Cinderella's Lament

by Lillian Ann Slugocki

My name is Wanda McClure and I lived in the foothills of  Eastern Kentucky;  a small town miles off the interchange,  mostly in the middle of nowhere. I lived  in a trailer.  I was 52 years old.  My unemployment brought me 388.00 a week before taxes, and the rent was cheap.  I did a nice little thing with matching the rugs to the linoleum of the kitchen floor, and added some ceramic figurines I bought on the home shopping network, along with a painting. I'd been out of a job for six months.


Each day I sat in front of a computer, eight hours maybe nine, sending out resumes.  I used about twenty different websites.  I took an online skills test which rated me as a beginner.  So that got depressing.  Sometimes I took my coffee out on the porch just to get a breath of fresh air. I might've lived in the middle of nowhere, but I still loved it.  Even now, just thinking about the cicadas in August, makes me happy.  And that makes me think about how still and quiet it would get after the first snowfall.  


For about two months, I had a ritual for Friday nights that really kept me going when things were bad, and things were bad for a long time.  The sun would go down, and I'd put on a emerald green blouse with silver-tone buttons, home shopping, thank you very much, and skin tight blue jeans I would never wear out in public.  I got dolled up.  I made sure I had a nice cold bottle of white wine.  I turned off the computer, lowered the lights, and ordered a pizza.   

The buzzer would ring at 8:00 p.m. on the nose.


“Hello,” I'd call out.  Like I was Juliet or something.  It was totally a riot.


A deep voice, “Pizza delivery.”


But of course I knew it was Henry bringing my mushroom and onion pizza.  And he wasn't a kid, he was 50.  It was a part-time job he'd picked up months ago when he got laid off.  Something kind of sparked between us one night.


“Come on in,” I'd  holler,  “the door's unlocked.”


He'd be sweating because it was the middle of July.  And he wasn't Prince Charming by any stretch of the imagination.  He might've  been a quarterback in high school, but those days he was pushing 300 pounds.  So he'd stand there, his brow beaded with sweat, his gut hanging over his belt--- dusty boots, smelling like garlic, but he'd always say,


“Mrs. McClure, you look lovely this evening.”


I used to think God, that's it, isn't it? That's all a body needs.  Its not complicated.  Sometimes he'd rip off every button on my blouse.  They flew all over the kitchen, hitting the walls, the floors, the ceiling.  Of course after he left, I found every single of them, and sewed them back on for the next time.  But the sheer audacity of it.  It was purely animal.  We did it on the kitchen counter, on the table, once on the rug (never again) and even on the john.  Also the bed. 


We would never say much.  We were both still married.  Frederick wasn't coming home anymore.  I knew that.  Henry's wife?  She was a boozer.  Beyond that I didn't know, and didn't want to know.  It was just a game we played on Friday nights in the backwoods of Kentucky.  But this is what gave me the strength to go on every day, sitting in front of a computer screen, five days a week, eating a cup of noodles for lunch, and ordering up cable when I ran out of money for gas.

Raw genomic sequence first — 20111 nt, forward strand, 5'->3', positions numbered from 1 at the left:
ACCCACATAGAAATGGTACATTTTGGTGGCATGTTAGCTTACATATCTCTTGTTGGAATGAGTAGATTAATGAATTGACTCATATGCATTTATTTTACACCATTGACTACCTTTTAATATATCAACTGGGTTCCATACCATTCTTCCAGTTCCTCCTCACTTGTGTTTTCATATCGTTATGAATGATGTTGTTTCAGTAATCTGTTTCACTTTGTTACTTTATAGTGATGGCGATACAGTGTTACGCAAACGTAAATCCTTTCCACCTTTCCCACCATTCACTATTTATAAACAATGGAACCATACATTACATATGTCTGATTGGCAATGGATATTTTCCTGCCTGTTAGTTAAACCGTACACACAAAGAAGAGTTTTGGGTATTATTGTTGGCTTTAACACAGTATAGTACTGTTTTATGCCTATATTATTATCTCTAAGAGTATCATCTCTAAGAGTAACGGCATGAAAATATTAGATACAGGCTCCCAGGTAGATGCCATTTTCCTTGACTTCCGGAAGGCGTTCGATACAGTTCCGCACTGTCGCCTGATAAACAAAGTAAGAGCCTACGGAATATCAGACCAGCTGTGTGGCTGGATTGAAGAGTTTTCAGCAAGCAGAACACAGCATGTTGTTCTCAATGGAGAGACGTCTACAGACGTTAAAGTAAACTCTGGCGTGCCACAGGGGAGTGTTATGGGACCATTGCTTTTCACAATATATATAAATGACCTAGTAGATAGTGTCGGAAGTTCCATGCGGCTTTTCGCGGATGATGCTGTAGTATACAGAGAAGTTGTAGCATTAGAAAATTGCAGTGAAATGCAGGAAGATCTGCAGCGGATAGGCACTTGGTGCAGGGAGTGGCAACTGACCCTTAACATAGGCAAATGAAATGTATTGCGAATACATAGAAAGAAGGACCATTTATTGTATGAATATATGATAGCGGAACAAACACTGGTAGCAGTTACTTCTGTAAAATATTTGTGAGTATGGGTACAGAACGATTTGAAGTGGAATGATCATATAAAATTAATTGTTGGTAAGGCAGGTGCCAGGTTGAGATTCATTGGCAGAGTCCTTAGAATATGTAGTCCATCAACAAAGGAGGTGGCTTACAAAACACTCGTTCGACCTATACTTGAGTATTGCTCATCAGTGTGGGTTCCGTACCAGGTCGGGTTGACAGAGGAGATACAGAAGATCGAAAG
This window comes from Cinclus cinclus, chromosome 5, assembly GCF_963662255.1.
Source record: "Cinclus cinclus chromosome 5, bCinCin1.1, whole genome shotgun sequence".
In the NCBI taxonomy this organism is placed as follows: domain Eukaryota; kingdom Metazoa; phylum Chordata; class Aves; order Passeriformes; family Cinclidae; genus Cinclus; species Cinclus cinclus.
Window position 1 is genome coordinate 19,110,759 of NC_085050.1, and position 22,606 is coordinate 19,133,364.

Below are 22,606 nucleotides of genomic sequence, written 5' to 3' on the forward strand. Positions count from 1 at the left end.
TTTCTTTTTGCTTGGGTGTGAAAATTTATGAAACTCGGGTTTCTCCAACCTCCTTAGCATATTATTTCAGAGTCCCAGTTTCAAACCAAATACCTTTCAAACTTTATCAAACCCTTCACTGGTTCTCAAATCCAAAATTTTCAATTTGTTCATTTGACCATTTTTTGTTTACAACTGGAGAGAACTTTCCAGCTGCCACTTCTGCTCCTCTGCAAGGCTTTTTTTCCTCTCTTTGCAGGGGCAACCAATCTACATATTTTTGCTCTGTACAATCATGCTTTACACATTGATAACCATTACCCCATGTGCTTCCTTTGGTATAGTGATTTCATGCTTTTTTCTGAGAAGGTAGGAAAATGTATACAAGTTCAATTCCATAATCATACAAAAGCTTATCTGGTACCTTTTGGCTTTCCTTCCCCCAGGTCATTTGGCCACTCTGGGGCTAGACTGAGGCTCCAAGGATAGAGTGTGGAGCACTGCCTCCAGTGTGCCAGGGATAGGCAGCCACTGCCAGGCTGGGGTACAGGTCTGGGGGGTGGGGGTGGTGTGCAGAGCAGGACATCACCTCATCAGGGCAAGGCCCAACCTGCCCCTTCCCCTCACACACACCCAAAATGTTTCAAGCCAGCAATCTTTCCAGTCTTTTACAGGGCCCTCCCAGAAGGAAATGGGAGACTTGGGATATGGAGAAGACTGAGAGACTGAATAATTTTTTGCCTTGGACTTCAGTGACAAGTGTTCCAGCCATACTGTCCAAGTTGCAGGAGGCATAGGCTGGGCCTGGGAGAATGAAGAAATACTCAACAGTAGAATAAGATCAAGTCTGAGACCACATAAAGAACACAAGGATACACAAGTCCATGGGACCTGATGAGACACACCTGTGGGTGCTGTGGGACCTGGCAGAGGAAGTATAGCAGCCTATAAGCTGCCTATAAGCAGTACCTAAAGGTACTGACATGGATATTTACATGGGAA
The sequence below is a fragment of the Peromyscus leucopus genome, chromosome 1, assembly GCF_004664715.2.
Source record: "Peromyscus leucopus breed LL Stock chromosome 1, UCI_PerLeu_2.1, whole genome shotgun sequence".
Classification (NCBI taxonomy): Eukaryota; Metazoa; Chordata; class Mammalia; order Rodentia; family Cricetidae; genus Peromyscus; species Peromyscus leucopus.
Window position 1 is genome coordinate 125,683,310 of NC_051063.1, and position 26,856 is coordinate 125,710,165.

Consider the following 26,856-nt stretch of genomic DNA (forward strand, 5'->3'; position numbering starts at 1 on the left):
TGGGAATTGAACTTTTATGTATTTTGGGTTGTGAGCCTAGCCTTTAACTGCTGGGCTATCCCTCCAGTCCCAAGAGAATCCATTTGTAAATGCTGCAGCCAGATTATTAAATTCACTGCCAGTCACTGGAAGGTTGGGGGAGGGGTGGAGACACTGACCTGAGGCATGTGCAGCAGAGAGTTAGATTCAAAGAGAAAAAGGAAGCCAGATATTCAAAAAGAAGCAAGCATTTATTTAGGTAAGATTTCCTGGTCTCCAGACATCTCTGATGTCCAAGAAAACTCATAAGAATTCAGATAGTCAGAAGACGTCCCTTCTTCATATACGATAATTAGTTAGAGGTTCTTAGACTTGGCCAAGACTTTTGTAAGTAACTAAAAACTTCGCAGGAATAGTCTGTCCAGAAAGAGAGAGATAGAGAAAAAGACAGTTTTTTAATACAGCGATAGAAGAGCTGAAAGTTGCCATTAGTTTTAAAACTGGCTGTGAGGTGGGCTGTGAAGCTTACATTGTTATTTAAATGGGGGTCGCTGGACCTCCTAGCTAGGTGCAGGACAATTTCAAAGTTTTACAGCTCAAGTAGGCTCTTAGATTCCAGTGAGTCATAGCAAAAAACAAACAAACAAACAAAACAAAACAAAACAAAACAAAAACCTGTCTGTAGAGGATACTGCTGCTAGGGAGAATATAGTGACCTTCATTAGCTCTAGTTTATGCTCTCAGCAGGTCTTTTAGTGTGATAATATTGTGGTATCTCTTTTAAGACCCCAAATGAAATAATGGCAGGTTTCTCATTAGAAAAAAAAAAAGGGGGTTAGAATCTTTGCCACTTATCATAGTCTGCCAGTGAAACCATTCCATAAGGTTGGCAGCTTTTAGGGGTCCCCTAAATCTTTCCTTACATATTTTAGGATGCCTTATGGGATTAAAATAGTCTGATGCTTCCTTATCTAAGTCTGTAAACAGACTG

It was a tough, mean time, and it could be humiliating.  But I had my Friday nights, and that was my everything; for awhile at least.  One night, he showed up fifteen minutes late, and told me he wasn't going to be delivering pizzas anymore, he'd gotten a job, his wife wasn't drinking anymore, and now we had to act like adults.  This from a man who pretended to be an 18 year old virgin delivery boy. Who fought off my advances with pleas of---  Please, miss, I'm saving  it for my wedding night.  Quite a performance. 


To say I was speechless, told to act like an adult, is an understatement.  I opened the screen door, and pointed the way out. But, he came at me all sexy, and said,  why you got to get all mad. We can do it one more time, for old time's sake, that's not gonna hurt anything.  I said, it'll hurt a lot of things.  More than you know.  And I prefer a nice clean break.  I'd really like you to leave.  But he had to be an idiot, and try to kiss me, after I'd said no. My hand shot out, picked up a skillet and without even thinking, I hit him over the head.  But I didn't kill him.


He was just bleeding and crying in my kitchen.  Apologizing.  I told him, if the game was over, he wasn't getting any.  He agreed.  I put ice over the cut, and didn't argue with him when he said the pizza's on the house.  I asked him, as he was leaving, what are you going to tell your wife?  You got a big cut on your forehead.  He said, I'm just gonna tell her it was a bad night.  And then he was out the door. 


Later, when I was cleaning up, I found a 100.00 bill tucked beneath the pizza box.  For some reason that was more humiliating than food stamps and unemployment.  Prince Charming had paid me.  I found my ultra-secret stash of sleeping pills.  I  counted as I swallowed them; one, two, three, four, five, six, seven, eight--- and that's the last thing I remember.  But I didn't kill myself.  When I woke up, it was morning, a radiant blue sky.  Then I threw up all over my favorite blouse, which wasn't missing a single button.